Are You Better at Giving Advice Than Taking It?
“The first rule about advice: Take it with a healthy pinch of salt. Nobody (not even your mom, dad or spouse) has the context you have. Nobody is free of biases. We all love our own thought processes and generally believe we are right….
PS: If you find yourself sharing your perspective or giving advice, state your biases. It helps the person on the other end.”
Advice is a funny thing.
Some people seem to have a constant surplus of it, and offer it non-stop to those around them, even when it is unsolicited or unwelcome.
Others (recalling my post “Are You an Askhole?”) are on the receiving end of lots of advice from others, but they rarely take any of it.
A very common example of “askhole” behavior occurs in the teenage years. Teenagers’ parents can become constant broadcasters of advice, and the younger folks develop ever more sophisticated skills for appearing to listen (or perhaps not even bothering with this pretense) while actually turning down the volume of the incoming messages to nearly zero. In most cases, teenagers are rarely soliciting advice from their parents. It just flows, like a river in flood.
I’ve heard experienced parents whose children are now fully grown, say that even when teenagers seem to be in a tunnel which parental communication signals seem unable to penetrate, parents should still keep on offering their unsolicited wisdom, perspectives, and advice. The theory goes, that even in the absence of acknowledgement, let alone agreement, a certain degree of the message still seeps through in the long run.
On the other hand, like all advice, this depends on the tone and mode of delivery. There is a fine line between advice, for example, and nagging. Some people tend to take good advice and deliver it in such a way that it sounds like, and is heard as, nagging. Advice transformed into nagging is usually excessively repetitive, critical rather than constructive in tone, sometimes condescending, and usually a one-way street (ie lacking an invitation for feedback or response such as “What do you think?”).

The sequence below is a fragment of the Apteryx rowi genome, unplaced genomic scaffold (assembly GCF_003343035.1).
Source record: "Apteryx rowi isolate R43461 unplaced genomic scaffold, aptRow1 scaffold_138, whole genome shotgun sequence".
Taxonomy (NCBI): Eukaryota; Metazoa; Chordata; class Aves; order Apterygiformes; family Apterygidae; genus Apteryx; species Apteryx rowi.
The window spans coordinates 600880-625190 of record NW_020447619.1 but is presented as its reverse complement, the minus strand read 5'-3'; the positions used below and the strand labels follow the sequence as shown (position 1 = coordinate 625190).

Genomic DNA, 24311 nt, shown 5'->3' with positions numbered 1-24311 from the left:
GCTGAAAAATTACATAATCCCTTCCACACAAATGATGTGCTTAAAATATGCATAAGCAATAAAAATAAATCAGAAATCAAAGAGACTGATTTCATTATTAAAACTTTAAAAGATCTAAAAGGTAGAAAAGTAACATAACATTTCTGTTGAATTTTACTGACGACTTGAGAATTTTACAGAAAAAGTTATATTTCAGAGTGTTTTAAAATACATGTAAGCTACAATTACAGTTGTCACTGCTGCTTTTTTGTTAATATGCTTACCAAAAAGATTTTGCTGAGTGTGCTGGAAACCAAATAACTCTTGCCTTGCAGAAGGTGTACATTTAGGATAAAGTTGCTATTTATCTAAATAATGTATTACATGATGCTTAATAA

The teenager-parent context is a somewhat special one, but giving and receiving advice pervades our professional and personal lives. If you think about your friends and associates, they probably include people who either give too much advice, including on subjects where their expertise is doubtful, or offer advice in an unhelpful tone –e.g. bossy or condescending. You’ll probably also find friends and associates who ignored some very good advice and got themselves into a pickle as a result.
It is not instinctive for us to ask for advice. There are face issues involved, and potential embarrassment, especially in the workplace. On the other hand, we deny ourselves a lot of learning opportunities by remaining like ostriches with our head in the sand, and being afraid to ask advice from those with richer experience that we have.
My motto is “The only dumb questions are the ones you’re afraid to ask.” I was fortunate at an early stage in my career to have frequent access to quite a few experienced old hands in my field, many of whom were 25 to 30 years my senior. I asked a lot of questions of them, and by and large, they were delighted to share their experience. I learned a lot from these mentors.
Young people often don’t realize that one of the dividends older people value most is having young people ask for their advice. Instead they hold back from asking, preoccupied by thoughts about how so-and-so is so busy, so well known, so highly respected, on such a higher status plane than me, etc. Sometimes we forget, they are just people, and they were our age once.
Having said that, I of course also recognize that some corporate leaders project an imperial image which intimidates and warns against junior people coming close or asking for advice. If that’s the case, look elsewhere for your advice.
As the quote above suggests, we should usually take advice with a grain of salt, and filter it to our own specific circumstances. There are plenty of times when the advice we receive is just plain wrong for us at that point in time, and should be ignored. Part of growing up is developing the judgment, critical thinking skills, and the courage to make these determinations.
I can think of a number of times when friends and associates cautioned me against a certain business or investment move. Despite that, I trusted my instincts and went ahead, and it turned out to be the right move after all.
Asking for advice in a hyper-competitive work environment, where trust is in short supply has its risks, to be sure. Someone you thought could be trusted might turn out to be otherwise, and use your request for advice against you in some way. Learning how and when to take that risk is part of self-development. If you don’t try, you won’t learn.
If you develop a trusting relationship with a colleague or associate, the giving and receiving of advice builds a stronger bond and helps both parties grow.
When giving or receiving advice, the magic word is R-E-S-P-E-C-T. On both sides of this two-way street, conducting yourself in a consciously respectful manner will open doors time and again, in a rewarding and fulfilling way.
The moral of the story is that for personal and professional fulfillment, we all need to strive to be effective givers and takers of advice.
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